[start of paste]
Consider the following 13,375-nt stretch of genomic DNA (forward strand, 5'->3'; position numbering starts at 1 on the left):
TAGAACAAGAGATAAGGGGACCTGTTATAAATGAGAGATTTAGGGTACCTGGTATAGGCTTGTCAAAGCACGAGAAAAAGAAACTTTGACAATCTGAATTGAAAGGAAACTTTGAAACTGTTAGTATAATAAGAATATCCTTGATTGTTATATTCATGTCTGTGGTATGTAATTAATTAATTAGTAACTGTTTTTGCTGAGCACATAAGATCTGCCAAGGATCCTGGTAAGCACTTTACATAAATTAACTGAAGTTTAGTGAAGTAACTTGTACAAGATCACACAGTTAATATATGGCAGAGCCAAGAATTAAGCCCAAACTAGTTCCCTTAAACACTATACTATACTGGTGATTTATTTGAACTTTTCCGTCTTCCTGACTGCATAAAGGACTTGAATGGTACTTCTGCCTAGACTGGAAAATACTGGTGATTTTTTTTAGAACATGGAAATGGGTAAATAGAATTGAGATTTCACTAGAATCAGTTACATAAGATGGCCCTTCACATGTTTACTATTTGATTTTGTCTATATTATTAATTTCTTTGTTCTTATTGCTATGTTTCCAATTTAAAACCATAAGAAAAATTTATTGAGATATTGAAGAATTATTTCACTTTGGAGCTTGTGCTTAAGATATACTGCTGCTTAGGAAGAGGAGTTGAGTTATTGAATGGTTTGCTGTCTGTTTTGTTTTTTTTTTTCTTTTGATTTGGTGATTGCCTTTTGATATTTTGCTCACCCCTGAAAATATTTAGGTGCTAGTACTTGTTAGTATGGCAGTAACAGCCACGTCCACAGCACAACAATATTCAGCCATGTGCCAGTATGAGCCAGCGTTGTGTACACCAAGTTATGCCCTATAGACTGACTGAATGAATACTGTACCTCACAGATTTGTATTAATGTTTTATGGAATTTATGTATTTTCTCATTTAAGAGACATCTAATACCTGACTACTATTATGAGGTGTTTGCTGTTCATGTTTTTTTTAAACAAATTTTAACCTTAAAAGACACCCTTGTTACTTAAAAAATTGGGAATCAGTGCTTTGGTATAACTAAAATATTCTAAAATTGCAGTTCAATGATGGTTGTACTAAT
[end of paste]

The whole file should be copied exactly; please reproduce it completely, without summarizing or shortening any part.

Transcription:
Consider the following 13,375-nt stretch of genomic DNA (forward strand, 5'->3'; position numbering starts at 1 on the left):
TAGAACAAGAGATAAGGGGACCTGTTATAAATGAGAGATTTAGGGTACCTGGTATAGGCTTGTCAAAGCACGAGAAAAAGAAACTTTGACAATCTGAATTGAAAGGAAACTTTGAAACTGTTAGTATAATAAGAATATCCTTGATTGTTATATTCATGTCTGTGGTATGTAATTAATTAATTAGTAACTGTTTTTGCTGAGCACATAAGATCTGCCAAGGATCCTGGTAAGCACTTTACATAAATTAACTGAAGTTTAGTGAAGTAACTTGTACAAGATCACACAGTTAATATATGGCAGAGCCAAGAATTAAGCCCAAACTAGTTCCCTTAAACACTATACTATACTGGTGATTTATTTGAACTTTTCCGTCTTCCTGACTGCATAAAGGACTTGAATGGTACTTCTGCCTAGACTGGAAAATACTGGTGATTTTTTTTAGAACATGGAAATGGGTAAATAGAATTGAGATTTCACTAGAATCAGTTACATAAGATGGCCCTTCACATGTTTACTATTTGATTTTGTCTATATTATTAATTTCTTTGTTCTTATTGCTATGTTTCCAATTTAAAACCATAAGAAAAATTTATTGAGATATTGAAGAATTATTTCACTTTGGAGCTTGTGCTTAAGATATACTGCTGCTTAGGAAGAGGAGTTGAGTTATTGAATGGTTTGCTGTCTGTTTTGTTTTTTTTTTTCTTTTGATTTGGTGATTGCCTTTTGATATTTTGCTCACCCCTGAAAATATTTAGGTGCTAGTACTTGTTAGTATGGCAGTAACAGCCACGTCCACAGCACAACAATATTCAGCCATGTGCCAGTATGAGCCAGCGTTGTGTACACCAAGTTATGCCCTATAGACTGACTGAATGAATACTGTACCTCACAGATTTGTATTAATGTTTTATGGAATTTATGTATTTTCTCATTTAAGAGACATCTAATACCTGACTACTATTATGAGGTGTTTGCTGTTCATGTTTTTTTTAAACAAATTTTAACCTTAAAAGACACCCTTGTTACTTAAAAAATTGGGAATCAGTGCTTTGGTATAACTAAAATATTCTAAAATTGCAGTTCAATGATGGTTGTACTAAT